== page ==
Meanwhile, He-Man and the Masters of the Universe are fresh from their previous cross-franchise adventures with The Thundercats. The series serves as an immediate sequel to 2016’s He-Man/Thundercats series and the action picks up on, after cosmic enforcer Zodac provides The Masters of the Universe’s backstory via an “Enforcer Log” entry, a battle in the royal throne room of Eternia. He-Man and his allies battle the robotic doppelgänger Faker, who has stolen He-Man’s identity and ruled in his place for the past three months. The true He-man, and familiar friends, have been stuck in the “Dwell of Delusions” while Faker has stripped away civil liberties in the name of security for Eternia.
After dispatching Faker rather quickly, He-Man is disheartened to learn that (some of) the citizens of Eternia preferred living under Faker’s authoritarian rule. He-Man’s secret identity had been exposed in the previous Thundercats adventures, and he has lost the approval of some Eternians who look down on his being the apparently weak and cowardly Prince Adam. He-Man makes an impassioned speech declaring that He-Man either uses his immense power to protect freedom or he does not use it at all.
See, I told you there was a lot going on.
It’s at this point that our story really takes off, and it moves pretty quickly. The new Batman, we don’t know who he is and the real Batman is a mind-controlled prisoner of Superman, leads a group of heroes to Eternia on a recruiting mission after hearing He-Man’s declaration on his use of power to protect freedom. This Batman downloads Prince Adam with all the necessary back story of the Injustice Universe and wants He-Man to join forces with them against Superman, who is being aided by Skeletor, of course.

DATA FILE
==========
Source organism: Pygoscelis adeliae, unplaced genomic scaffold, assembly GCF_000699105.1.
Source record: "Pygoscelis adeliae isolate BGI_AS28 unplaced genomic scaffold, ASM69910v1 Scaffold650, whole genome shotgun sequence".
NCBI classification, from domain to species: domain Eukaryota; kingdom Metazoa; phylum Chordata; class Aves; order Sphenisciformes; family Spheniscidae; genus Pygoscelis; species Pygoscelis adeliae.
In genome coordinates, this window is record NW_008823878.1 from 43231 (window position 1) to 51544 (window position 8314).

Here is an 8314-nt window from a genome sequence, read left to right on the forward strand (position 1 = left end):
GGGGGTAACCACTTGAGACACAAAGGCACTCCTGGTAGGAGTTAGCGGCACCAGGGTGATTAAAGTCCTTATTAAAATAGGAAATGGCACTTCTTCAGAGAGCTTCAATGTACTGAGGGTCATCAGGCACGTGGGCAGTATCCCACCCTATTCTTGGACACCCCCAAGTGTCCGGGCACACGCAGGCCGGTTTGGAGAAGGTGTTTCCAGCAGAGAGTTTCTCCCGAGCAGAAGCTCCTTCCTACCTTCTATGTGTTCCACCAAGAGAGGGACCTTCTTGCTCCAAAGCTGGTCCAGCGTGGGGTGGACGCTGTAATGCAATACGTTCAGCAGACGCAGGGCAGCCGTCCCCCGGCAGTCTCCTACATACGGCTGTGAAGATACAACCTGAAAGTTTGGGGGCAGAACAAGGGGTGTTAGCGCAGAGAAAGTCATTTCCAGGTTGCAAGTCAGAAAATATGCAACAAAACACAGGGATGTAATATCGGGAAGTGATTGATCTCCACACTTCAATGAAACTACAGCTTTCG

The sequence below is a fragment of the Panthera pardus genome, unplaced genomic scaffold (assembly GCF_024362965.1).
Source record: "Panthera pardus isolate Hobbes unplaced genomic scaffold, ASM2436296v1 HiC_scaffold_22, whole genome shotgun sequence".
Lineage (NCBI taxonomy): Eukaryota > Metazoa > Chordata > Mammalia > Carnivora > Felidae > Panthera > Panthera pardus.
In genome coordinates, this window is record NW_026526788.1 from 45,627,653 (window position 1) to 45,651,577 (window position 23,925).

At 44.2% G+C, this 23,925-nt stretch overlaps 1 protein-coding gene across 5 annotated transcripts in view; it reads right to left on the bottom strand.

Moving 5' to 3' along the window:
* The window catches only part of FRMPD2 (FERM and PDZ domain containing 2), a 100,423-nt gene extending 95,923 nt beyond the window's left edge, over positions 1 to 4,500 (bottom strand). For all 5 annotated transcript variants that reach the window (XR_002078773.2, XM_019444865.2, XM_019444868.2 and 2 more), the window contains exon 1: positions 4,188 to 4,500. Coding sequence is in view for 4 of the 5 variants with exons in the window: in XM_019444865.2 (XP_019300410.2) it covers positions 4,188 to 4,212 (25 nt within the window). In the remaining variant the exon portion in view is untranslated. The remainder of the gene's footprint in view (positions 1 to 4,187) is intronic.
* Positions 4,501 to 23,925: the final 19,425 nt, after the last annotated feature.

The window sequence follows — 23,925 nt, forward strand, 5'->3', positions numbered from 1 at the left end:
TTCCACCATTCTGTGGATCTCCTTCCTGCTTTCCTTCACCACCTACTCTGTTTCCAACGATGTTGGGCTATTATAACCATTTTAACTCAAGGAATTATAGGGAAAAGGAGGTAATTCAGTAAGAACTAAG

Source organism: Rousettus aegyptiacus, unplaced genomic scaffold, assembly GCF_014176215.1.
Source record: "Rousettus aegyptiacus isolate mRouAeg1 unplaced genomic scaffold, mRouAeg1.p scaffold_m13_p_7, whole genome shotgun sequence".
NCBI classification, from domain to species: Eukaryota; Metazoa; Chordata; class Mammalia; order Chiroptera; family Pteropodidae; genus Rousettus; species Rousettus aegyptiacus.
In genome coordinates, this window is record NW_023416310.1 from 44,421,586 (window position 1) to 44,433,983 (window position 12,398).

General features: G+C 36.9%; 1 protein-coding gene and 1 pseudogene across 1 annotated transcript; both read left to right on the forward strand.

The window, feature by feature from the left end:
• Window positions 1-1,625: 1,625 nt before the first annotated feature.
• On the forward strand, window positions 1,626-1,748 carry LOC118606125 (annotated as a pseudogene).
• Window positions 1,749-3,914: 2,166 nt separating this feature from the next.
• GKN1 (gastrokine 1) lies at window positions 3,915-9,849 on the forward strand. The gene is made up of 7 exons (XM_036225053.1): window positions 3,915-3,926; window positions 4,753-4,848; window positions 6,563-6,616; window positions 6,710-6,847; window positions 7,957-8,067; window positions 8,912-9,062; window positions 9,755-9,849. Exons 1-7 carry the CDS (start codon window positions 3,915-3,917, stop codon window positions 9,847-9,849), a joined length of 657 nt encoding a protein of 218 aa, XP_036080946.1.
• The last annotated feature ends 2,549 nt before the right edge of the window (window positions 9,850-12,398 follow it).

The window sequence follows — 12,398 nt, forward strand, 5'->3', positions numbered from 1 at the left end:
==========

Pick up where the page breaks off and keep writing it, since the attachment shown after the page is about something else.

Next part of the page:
The issue closes with He-Man agreeing to return to Earth, along with some of his closest friends, and Zodac racing back to Eternia just before a new and immense threat arrives to make their presence known.
The execution of this issue is a bit mixed, but overall strong enough to recommend to anyone who loves these characters. The worlds of DC and MOTU have interacted several times before (DC actually published the early mini-comics that were packaged with the original vintage toy line) but there is a strong swell of nostalgia and awe created here. There are a few really solid character moments at work, particularly in the pairing of characters from each world. Moss Man and Swamp Thing stand out the most, and Seely shines in using these two characters as the glue that bring the two properties together even in their brief interaction. The only drawback is that there is so much going on in this issue that most of the other characters get overlooked from a development standpoint in order to keep the story moving. Outside of He-Man/Prince Adam, almost everyone else is here in the periphery. Even Batman, both the mind controlled and the new version leading the DC heroes, doesn’t have a lot to do other than queue up exposition.